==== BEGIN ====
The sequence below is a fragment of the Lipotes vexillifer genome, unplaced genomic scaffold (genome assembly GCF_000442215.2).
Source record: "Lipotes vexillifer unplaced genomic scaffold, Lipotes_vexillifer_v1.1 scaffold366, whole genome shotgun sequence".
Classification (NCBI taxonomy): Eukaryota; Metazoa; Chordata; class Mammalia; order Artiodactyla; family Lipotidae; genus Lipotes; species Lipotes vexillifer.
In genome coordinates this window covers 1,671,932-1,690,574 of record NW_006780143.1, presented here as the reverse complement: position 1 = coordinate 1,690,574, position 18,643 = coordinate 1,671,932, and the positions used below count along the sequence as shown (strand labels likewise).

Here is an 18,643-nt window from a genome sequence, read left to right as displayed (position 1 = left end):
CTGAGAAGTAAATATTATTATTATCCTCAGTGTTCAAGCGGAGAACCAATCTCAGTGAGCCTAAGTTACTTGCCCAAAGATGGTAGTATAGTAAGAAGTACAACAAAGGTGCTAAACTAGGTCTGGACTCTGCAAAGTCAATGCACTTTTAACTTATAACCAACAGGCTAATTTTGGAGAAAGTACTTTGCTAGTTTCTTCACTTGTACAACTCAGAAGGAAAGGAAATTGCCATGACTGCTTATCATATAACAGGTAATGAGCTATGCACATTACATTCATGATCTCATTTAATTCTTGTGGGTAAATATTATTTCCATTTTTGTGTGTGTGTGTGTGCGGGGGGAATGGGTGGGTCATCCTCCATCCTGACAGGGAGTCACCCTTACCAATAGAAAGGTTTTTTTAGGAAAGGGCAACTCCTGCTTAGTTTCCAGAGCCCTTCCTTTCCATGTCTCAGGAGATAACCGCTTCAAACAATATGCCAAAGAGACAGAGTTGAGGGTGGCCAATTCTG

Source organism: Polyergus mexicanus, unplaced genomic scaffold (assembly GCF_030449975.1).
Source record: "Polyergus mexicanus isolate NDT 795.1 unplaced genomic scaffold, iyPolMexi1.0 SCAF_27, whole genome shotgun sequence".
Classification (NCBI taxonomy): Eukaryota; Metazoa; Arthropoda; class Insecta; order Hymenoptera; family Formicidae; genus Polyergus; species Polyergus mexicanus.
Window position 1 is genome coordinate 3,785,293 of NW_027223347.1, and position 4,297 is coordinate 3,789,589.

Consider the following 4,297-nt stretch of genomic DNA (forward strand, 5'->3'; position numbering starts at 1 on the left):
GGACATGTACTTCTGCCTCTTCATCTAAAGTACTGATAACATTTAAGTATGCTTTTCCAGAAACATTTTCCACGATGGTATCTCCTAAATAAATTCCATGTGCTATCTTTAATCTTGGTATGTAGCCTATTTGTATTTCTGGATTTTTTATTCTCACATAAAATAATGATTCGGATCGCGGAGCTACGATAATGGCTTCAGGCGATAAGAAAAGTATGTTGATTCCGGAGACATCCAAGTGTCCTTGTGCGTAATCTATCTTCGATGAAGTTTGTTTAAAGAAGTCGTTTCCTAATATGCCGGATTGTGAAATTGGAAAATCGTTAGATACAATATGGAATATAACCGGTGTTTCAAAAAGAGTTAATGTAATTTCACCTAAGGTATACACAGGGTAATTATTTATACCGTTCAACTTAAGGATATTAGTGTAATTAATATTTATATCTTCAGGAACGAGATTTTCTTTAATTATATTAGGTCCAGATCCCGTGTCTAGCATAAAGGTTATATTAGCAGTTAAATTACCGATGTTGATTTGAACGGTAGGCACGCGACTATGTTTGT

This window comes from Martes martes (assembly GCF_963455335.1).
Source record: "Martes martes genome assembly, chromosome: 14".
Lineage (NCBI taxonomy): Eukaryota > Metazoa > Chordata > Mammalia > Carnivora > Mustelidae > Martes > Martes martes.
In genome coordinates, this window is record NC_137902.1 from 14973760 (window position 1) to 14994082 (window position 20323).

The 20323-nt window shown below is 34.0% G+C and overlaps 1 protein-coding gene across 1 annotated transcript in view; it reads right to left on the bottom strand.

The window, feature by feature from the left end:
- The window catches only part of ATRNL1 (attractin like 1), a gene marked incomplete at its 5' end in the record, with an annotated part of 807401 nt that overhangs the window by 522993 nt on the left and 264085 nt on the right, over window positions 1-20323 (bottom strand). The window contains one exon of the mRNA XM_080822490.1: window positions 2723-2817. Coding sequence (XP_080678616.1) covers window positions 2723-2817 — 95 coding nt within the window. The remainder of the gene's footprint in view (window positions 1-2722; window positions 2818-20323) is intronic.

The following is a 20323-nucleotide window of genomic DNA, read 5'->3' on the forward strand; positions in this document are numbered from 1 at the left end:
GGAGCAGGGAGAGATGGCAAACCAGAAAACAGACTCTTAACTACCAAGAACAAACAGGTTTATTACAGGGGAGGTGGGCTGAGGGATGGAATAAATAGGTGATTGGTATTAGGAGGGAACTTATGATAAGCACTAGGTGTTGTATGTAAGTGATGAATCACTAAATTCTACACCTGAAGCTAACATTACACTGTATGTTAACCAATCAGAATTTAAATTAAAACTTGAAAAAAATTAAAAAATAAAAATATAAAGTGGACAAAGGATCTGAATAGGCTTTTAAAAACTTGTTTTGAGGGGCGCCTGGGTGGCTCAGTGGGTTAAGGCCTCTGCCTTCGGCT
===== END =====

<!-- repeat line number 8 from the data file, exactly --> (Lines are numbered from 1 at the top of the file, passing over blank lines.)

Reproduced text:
Source record: "Polyergus mexicanus isolate NDT 795.1 unplaced genomic scaffold, iyPolMexi1.0 SCAF_27, whole genome shotgun sequence".